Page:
As the city grew in population and size the task of creating infrastructure became enormous.  By 1880 Cleveland had over 1,200 roads, streets, lanes, alleys and “places,” many of which remained unpaved.  Wood block streets had to be replaced with stone and stone eventually gave way to brick.  But even by 1889, when the street network totaled 440 miles, less than two miles per year were being paved with brick.   Similar needs related to expanding the water and sewer system, a project compounded by the need to continually construct water intakes further into the lake to find water unpolluted by industrial and human waste. [xxii]

Similarly, the increase in population dictated other changes. In 1866 the public schools enrolled  9,270 children.  By 1900 the enrollment had risen to 58,105, but that number represented only 54.5 percent of the school age population.[xxiii]   While the city had done reasonably well in erecting new school buildings it, like many other cities, found it difficult to foster education in an economy where the income of working children formed an important part of many family budgets.   The need for family income often trumped an education beyond the elementary level.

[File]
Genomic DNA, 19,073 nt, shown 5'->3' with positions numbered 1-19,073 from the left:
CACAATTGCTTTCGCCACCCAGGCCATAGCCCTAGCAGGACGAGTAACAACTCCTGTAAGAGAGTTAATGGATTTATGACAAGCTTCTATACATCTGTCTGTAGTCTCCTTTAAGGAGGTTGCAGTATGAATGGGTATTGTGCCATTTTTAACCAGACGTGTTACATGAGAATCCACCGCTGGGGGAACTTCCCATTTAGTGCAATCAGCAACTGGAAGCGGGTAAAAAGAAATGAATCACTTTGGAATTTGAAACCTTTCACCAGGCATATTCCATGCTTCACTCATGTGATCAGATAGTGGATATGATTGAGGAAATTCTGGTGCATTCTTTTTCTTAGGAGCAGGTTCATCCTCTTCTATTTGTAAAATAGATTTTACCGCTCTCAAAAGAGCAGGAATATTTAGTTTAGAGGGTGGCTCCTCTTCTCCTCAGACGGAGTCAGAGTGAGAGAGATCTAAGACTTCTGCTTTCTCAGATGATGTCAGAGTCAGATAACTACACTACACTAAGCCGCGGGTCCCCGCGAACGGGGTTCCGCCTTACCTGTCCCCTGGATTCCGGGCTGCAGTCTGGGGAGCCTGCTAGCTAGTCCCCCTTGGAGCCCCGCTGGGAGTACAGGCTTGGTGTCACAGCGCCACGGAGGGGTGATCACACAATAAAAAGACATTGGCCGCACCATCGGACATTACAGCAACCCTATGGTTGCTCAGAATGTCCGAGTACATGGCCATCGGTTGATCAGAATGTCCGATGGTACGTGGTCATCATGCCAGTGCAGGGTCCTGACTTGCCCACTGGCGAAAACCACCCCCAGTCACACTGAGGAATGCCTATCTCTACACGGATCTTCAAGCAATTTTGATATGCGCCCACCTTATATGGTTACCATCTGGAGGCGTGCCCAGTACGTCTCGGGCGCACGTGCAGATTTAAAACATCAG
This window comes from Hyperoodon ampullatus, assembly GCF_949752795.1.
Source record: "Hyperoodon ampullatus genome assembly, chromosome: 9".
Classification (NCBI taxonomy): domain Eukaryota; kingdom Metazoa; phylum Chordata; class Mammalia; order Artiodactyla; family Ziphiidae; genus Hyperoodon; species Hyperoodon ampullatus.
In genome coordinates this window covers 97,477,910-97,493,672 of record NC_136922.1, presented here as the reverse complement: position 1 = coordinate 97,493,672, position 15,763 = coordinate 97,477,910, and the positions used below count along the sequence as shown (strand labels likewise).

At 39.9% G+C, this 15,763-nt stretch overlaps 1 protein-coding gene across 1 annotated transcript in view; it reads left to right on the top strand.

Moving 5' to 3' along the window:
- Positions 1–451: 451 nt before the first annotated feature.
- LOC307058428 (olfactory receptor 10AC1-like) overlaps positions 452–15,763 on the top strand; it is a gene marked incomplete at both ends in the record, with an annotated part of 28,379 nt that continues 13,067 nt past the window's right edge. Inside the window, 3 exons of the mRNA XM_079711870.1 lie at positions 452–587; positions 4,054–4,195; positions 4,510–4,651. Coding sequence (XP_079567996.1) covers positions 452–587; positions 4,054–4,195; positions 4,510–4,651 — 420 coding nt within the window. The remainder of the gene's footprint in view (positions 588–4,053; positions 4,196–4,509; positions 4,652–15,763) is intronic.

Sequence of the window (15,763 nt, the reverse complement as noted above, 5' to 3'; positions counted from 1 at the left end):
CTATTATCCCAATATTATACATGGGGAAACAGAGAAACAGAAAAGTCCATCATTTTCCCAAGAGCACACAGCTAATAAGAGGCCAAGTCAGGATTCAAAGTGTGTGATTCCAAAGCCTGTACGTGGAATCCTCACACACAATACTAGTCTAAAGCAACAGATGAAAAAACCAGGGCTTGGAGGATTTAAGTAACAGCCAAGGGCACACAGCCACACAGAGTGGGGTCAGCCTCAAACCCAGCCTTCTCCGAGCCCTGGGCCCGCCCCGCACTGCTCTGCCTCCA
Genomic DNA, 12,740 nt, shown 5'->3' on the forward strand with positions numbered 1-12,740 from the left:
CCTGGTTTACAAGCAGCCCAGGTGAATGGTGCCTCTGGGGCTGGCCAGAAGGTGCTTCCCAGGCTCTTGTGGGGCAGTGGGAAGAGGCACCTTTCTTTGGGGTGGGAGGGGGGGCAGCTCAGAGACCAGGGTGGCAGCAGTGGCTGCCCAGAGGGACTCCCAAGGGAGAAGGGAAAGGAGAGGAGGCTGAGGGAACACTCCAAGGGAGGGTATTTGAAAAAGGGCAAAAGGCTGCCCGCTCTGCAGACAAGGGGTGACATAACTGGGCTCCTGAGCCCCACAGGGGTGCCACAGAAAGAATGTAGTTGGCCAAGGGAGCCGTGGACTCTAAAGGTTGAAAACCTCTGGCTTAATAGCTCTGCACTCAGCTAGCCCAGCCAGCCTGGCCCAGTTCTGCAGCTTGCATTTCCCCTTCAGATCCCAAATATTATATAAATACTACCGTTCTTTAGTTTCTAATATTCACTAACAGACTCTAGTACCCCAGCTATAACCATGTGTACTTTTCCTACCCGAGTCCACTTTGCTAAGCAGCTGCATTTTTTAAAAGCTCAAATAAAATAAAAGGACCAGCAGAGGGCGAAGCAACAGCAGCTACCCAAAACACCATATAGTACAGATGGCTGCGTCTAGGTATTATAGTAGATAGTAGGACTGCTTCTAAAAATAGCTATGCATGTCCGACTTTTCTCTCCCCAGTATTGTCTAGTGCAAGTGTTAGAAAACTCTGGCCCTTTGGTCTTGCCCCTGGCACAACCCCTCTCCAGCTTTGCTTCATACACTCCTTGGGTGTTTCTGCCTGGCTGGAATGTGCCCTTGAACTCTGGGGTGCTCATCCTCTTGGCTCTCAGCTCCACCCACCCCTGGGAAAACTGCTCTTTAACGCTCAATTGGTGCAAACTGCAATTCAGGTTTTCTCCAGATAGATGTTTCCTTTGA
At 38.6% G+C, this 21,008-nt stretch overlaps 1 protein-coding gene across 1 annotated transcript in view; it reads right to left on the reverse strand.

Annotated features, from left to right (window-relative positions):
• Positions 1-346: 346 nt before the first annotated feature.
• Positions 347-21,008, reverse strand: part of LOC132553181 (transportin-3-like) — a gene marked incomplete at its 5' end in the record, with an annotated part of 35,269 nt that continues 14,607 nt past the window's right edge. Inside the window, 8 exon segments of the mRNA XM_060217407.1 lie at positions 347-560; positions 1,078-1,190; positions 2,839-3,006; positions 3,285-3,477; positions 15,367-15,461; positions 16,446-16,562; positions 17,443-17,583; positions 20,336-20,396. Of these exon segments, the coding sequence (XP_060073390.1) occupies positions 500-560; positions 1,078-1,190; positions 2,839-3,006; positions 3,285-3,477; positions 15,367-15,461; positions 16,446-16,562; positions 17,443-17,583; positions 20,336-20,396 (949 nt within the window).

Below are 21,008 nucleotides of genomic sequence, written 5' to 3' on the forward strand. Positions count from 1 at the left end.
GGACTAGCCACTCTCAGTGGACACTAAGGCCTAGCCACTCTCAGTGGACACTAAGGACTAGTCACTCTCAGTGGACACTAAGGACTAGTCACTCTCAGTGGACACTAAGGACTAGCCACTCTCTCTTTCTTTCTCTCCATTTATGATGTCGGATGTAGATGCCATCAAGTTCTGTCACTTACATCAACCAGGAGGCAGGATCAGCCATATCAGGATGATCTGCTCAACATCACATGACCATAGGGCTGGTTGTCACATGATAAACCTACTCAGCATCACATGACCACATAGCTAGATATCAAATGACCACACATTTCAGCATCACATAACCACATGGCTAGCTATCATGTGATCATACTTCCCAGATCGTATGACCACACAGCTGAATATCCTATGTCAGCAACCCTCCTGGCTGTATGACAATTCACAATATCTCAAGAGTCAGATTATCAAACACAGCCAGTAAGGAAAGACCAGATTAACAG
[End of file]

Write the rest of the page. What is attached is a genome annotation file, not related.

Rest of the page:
As the city grew it became both an employer and more importantly the source of lucrative municipal contracts to create and maintain its expanding

infrastructure. In 1876 the city’s annual budget totaled slightly under $625,000.  Nine years later it was over $3,000,000 and at the turn-of-the-